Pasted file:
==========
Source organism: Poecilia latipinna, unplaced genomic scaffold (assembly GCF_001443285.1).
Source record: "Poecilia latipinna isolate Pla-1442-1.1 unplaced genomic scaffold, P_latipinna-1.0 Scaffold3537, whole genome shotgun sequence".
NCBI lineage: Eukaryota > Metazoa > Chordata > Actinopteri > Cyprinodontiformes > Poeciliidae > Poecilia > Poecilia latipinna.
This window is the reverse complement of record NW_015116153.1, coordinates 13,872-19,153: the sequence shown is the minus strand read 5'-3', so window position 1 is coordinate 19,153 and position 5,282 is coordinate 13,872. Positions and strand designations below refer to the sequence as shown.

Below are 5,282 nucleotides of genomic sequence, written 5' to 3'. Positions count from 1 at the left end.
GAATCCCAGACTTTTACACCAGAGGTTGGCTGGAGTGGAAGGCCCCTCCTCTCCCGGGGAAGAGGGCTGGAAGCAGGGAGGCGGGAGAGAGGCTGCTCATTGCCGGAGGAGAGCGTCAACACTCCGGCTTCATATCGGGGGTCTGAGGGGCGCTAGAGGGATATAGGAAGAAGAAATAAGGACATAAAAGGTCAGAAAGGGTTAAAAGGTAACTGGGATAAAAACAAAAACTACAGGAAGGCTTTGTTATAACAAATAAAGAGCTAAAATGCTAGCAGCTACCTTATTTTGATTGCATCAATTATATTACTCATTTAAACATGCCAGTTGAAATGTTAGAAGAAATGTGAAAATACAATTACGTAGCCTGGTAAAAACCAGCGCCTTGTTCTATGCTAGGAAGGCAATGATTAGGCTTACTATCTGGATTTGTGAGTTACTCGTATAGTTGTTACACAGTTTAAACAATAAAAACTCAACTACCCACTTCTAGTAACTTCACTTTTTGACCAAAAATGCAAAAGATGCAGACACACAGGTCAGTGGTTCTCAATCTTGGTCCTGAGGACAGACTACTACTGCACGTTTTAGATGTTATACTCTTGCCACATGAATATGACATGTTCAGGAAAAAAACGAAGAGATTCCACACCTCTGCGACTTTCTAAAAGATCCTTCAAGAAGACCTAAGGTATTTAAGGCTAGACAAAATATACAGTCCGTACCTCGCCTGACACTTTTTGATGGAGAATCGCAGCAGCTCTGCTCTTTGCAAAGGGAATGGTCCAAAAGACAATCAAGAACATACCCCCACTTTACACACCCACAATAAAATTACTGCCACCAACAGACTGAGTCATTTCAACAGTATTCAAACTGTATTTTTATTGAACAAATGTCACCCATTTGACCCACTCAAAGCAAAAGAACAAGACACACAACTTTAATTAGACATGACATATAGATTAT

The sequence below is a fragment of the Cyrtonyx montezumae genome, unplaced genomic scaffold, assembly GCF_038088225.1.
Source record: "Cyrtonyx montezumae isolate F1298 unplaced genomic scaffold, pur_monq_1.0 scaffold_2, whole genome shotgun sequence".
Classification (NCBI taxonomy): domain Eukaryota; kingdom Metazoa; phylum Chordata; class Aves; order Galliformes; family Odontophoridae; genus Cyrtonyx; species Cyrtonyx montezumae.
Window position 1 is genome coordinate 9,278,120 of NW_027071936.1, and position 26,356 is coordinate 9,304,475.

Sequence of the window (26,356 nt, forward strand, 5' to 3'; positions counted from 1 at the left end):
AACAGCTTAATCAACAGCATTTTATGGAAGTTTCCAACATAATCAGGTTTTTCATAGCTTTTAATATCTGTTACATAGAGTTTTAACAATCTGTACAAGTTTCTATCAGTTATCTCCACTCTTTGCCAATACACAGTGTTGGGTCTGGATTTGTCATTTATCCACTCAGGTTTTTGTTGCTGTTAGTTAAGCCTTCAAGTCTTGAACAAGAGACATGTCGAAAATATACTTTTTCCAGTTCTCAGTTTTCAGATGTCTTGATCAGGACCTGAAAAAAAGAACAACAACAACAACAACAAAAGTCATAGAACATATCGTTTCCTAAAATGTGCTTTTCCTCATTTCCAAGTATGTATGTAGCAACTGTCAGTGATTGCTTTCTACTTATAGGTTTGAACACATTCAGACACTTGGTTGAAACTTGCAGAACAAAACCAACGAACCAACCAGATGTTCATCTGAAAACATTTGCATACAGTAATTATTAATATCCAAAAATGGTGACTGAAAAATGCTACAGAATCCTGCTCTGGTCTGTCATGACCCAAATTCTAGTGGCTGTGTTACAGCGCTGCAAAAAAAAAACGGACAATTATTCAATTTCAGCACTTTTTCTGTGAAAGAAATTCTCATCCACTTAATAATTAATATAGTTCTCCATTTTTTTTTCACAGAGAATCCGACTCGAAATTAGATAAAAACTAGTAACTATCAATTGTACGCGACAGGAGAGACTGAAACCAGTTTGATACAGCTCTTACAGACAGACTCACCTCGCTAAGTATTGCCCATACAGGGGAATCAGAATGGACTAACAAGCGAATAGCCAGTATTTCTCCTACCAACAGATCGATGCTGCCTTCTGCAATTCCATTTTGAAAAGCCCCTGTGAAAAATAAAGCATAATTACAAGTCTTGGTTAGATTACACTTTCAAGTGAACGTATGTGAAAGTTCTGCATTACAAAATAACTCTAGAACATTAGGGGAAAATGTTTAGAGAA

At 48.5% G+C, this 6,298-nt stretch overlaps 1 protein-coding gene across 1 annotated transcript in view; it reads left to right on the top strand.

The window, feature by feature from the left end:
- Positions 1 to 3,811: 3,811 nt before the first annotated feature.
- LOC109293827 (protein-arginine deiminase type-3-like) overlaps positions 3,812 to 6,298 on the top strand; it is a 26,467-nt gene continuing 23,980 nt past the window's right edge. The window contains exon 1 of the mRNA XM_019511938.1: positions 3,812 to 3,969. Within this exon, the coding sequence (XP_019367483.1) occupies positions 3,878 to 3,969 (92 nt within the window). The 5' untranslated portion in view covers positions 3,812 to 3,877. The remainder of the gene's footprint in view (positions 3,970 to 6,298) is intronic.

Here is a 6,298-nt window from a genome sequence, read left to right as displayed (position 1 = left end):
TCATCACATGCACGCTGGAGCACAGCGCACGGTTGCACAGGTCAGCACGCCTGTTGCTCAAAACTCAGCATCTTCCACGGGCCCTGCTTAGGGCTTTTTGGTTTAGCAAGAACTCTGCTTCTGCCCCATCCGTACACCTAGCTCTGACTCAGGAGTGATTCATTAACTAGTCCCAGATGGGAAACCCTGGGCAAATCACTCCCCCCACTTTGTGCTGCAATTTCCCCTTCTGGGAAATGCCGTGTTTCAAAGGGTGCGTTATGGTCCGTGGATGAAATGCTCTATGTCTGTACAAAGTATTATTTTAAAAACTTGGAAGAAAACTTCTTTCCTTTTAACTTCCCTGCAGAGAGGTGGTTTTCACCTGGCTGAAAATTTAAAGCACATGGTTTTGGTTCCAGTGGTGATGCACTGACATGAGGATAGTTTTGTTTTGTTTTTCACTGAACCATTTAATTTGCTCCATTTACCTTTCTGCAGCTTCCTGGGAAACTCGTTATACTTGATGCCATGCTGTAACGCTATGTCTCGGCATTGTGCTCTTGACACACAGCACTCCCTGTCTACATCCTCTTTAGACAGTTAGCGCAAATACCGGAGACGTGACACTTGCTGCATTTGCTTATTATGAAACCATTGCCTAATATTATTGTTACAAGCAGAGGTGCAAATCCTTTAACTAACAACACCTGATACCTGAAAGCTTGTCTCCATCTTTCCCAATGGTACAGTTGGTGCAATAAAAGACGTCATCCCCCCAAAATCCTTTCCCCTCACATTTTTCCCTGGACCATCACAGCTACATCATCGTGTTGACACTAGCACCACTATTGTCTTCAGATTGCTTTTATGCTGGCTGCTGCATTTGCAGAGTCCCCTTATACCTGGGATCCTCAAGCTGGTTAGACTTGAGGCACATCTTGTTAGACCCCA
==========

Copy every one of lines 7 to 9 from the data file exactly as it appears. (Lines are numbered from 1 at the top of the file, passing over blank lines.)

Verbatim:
The sequence below is a fragment of the Cyrtonyx montezumae genome, unplaced genomic scaffold, assembly GCF_038088225.1.
Source record: "Cyrtonyx montezumae isolate F1298 unplaced genomic scaffold, pur_monq_1.0 scaffold_2, whole genome shotgun sequence".
Classification (NCBI taxonomy): domain Eukaryota; kingdom Metazoa; phylum Chordata; class Aves; order Galliformes; family Odontophoridae; genus Cyrtonyx; species Cyrtonyx montezumae.